The ADD Council wants parents of ADD children to understand that taking a pill is only part of a larger program of learning how to cope with ADD and its related behaviors, she says. And not all children need medicines, Mrs. Daniels points out.

        “A problem does not necessarily have to be a disorder, and a disorder doesn't necessarily have to be a disability, and a disability doesn't have to be a handicap,” she says. “It depends on the severity and how it affects or interferes with any of these areas of life. If it interferes, then it becomes a disorder.

        “There is overmedication and undermedication out there,” she adds. “We strongly profess a multitreatment program. That includes educating the parents and child as to what ADD and AD/HD are, educating teachers and doctors, and adding structure to your life or your child's life.”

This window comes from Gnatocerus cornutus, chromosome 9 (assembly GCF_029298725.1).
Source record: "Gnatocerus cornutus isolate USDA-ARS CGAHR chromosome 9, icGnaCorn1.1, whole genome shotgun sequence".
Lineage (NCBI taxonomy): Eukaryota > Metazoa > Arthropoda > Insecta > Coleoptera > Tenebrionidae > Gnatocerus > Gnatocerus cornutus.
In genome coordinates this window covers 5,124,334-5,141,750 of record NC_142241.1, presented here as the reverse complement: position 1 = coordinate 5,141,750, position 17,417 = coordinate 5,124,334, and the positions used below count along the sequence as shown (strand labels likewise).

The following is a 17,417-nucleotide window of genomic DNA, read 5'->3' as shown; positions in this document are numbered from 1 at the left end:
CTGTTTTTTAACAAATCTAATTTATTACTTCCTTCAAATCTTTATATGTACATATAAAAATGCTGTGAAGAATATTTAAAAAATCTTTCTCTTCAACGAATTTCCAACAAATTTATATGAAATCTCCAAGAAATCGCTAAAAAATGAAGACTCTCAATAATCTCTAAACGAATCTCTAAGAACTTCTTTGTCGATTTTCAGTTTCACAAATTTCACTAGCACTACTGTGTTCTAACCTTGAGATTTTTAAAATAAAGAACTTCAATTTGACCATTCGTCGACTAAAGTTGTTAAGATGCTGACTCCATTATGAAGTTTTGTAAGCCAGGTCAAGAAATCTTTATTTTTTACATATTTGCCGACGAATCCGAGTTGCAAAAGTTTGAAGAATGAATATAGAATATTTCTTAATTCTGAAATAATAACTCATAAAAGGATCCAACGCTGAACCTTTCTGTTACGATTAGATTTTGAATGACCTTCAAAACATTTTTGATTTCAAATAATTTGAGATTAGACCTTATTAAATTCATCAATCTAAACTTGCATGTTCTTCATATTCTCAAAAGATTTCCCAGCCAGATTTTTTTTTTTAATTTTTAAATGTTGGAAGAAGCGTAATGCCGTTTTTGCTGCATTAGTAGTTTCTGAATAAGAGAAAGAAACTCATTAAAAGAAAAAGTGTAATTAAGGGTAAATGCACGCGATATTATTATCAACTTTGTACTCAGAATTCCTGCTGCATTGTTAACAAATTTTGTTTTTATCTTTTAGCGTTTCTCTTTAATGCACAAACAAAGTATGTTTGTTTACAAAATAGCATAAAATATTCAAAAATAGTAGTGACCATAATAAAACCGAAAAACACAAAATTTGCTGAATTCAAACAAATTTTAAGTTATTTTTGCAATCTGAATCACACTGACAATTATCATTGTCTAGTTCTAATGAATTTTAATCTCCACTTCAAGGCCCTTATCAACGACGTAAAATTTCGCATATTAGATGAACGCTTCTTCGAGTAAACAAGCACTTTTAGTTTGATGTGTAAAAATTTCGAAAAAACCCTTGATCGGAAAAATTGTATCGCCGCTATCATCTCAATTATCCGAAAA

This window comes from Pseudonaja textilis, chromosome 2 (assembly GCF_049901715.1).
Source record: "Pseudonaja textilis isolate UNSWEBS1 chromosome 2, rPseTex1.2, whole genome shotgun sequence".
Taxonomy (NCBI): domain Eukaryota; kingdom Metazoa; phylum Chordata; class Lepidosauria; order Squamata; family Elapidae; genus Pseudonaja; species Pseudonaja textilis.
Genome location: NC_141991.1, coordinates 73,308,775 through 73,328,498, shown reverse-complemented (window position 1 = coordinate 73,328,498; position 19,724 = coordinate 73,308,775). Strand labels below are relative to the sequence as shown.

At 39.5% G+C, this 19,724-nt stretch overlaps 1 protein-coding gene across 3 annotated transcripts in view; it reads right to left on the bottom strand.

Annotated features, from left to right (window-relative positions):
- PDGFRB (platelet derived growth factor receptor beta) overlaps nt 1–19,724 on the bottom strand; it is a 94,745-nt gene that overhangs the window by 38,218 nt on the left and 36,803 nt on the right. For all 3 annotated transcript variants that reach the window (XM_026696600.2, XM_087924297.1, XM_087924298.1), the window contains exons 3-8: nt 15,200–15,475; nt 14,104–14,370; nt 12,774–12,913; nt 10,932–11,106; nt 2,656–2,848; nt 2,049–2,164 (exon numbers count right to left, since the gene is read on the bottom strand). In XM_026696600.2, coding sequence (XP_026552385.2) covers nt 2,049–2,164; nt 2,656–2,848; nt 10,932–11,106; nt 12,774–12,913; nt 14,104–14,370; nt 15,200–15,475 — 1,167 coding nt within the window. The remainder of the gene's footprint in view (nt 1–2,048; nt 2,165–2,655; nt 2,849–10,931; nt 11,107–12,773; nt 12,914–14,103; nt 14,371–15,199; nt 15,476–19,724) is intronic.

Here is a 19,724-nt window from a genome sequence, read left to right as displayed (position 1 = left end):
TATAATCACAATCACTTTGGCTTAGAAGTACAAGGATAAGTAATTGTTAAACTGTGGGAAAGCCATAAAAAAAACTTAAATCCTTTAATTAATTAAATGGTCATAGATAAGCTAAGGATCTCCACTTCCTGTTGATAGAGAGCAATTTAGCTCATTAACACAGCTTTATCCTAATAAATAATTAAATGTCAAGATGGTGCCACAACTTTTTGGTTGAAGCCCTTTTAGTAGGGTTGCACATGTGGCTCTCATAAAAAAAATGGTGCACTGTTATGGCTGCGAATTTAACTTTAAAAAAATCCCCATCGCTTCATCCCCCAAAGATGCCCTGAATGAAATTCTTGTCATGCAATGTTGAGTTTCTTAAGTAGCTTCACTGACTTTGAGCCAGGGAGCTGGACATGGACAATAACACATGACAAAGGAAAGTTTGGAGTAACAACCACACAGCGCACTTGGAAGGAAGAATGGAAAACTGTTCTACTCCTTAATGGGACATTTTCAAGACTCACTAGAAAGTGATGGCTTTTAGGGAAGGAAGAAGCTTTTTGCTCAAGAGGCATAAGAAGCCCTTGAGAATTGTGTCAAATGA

Mrs. Thomas, Gabe's mother, found tremendous support and plentiful ideas from other parents by joining the ADD Council, even though accepting her son's ADD was difficult.

        “I was really resistant to the diagnosis and the use of medication,” she says. “A big thing for us was a good school placement. Being connected with the ADD council has been a big help, because these people are making this work for their kids and themselves. I like that, because you don't often get that from psychologists and psychiatrists.”

        Gabe is a first-grader at Whitaker Elementary School in Finneytown. In addition to the routines and practices in place at home and school, he also takes the drug Ritalin for ADD.

        He calls it his “be-good pill,” and his mother says it has resulted in a “significant change” in his ability to pay attention and stay focused.

Practical knowledge